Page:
How Large is the Workforce Housing Rental Segment?
Rental demand from the workforce housing segment is on the rise, with a relatively higher concentration in single-family and small asset properties.
Overall US Workforce Housing Segment Size
Among various factors sustaining the resiliency and vibrancy of metro-level economies, housing plays a crucial role in matching workers to expanding and better-paying job opportunities, and in turn, supporting local markets for goods and services.
Underscoring this important link to economic development, housing policy initiatives at the local and federal level — including recent small balance lending initiatives by Freddie Mac and Fannie Mae — are increasingly focusing on expanding the market supply of workforce rental housing.
In this blog, we examine the size and growth of the workforce housing segment across rental asset classes by categorizing households against the area median income (AMI) of their respective local economies.
Workforce households, assumed to rent at prevailing market rates, are typically defined as those falling within a range of 60% to 120% AMI, and this is specific to metropolitan and micropolitan areas due to wage differences across the US.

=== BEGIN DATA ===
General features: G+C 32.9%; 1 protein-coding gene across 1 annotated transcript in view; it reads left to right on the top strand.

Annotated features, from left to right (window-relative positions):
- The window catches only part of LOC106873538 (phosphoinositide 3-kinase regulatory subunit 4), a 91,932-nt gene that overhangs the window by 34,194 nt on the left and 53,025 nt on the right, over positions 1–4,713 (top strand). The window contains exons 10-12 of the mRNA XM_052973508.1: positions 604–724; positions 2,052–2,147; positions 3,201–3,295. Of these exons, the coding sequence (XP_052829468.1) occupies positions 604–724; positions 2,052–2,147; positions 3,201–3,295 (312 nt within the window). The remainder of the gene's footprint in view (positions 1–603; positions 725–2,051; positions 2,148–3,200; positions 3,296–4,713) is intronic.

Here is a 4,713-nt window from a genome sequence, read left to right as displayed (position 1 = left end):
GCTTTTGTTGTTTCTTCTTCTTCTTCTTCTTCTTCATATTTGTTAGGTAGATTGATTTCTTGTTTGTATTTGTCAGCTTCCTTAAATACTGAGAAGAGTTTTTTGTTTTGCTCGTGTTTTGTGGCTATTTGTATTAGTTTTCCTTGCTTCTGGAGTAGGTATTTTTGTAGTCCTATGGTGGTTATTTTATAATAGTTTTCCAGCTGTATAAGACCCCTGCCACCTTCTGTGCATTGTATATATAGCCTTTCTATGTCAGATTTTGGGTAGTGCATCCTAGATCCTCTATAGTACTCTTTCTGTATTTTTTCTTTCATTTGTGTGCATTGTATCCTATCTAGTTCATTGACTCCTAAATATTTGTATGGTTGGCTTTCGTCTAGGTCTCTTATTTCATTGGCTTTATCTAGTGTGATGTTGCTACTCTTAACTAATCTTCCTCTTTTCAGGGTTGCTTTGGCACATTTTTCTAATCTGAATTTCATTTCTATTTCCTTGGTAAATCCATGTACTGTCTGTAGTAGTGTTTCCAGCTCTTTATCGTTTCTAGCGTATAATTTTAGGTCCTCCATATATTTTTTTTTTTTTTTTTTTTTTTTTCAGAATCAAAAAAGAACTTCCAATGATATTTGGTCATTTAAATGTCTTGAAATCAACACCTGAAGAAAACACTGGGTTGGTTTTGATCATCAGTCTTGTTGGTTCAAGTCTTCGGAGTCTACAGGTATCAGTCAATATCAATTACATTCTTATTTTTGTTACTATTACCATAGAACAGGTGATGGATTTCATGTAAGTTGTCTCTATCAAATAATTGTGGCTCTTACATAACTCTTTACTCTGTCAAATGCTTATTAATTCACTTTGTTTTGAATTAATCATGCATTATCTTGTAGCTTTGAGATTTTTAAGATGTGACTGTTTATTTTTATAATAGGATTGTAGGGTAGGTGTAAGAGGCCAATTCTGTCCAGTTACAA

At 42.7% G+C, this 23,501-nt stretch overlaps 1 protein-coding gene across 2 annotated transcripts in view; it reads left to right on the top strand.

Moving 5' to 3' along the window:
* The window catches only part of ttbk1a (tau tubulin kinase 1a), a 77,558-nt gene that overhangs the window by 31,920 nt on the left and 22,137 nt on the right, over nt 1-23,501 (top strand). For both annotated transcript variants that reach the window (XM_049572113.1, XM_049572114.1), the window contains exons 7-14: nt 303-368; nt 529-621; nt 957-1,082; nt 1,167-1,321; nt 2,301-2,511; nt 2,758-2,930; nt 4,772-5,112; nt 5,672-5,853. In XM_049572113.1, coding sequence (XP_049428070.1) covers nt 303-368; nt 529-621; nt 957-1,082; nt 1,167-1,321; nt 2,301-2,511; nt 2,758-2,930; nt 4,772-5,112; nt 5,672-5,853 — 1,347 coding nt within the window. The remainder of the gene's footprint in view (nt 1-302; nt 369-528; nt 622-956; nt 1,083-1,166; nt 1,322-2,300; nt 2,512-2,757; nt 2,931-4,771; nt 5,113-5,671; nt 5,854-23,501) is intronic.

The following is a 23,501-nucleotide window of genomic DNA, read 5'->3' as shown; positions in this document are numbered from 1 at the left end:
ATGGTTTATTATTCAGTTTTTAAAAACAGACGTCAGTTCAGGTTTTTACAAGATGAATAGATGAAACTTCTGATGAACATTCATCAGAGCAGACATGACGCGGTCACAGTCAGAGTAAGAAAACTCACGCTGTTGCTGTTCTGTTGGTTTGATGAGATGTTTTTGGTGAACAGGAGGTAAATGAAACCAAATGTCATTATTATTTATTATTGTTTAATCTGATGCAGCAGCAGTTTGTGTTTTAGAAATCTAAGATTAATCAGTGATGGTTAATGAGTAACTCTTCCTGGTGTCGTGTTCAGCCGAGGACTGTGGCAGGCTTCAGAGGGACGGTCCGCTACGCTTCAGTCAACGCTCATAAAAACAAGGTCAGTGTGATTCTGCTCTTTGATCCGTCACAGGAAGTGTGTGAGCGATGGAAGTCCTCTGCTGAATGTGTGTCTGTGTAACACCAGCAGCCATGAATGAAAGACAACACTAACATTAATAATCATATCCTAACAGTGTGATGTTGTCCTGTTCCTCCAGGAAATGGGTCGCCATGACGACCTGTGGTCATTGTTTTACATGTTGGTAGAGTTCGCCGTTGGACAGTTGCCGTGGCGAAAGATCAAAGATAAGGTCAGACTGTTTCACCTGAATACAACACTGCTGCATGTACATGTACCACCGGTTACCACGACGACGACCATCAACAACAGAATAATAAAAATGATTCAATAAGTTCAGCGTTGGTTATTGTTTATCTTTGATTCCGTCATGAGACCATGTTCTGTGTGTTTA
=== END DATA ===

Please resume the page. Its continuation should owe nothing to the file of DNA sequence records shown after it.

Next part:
As shown below, of the nearly 39.2 million rental households across US metro areas, 11.9 million, or 30.3%, were classified as being a part of the workforce segment — a share increase of about 70 basis points from 20141.
Expanding the scope of the current discussion, it should be noted that close to 50% of all US rental households fall below 60% AMI, with implications for affordable housing.
Workforce Segment More Concentrated in Smaller Properties
The share of workforce households varies within asset classes, with smaller properties typically showing higher relative concentrations of this demand segment.
As shown below, in 2016, the share of workforce households was the highest within single-family properties at 32.3%, followed by small apartment buildings (5-49 units) at 30.7%.
The above findings underscore the recent policy direction at the GSA-level to expand market liquidity targeted specifically at smaller rental properties, as a strategy that supports the next wave of local economic growth.
1 All data is sourced from the American Community Survey (ACS), unless otherwise stated. ACS statistics are sample-based estimates of the compositional profile of the total population in the given year of data collection, and include a margin of error.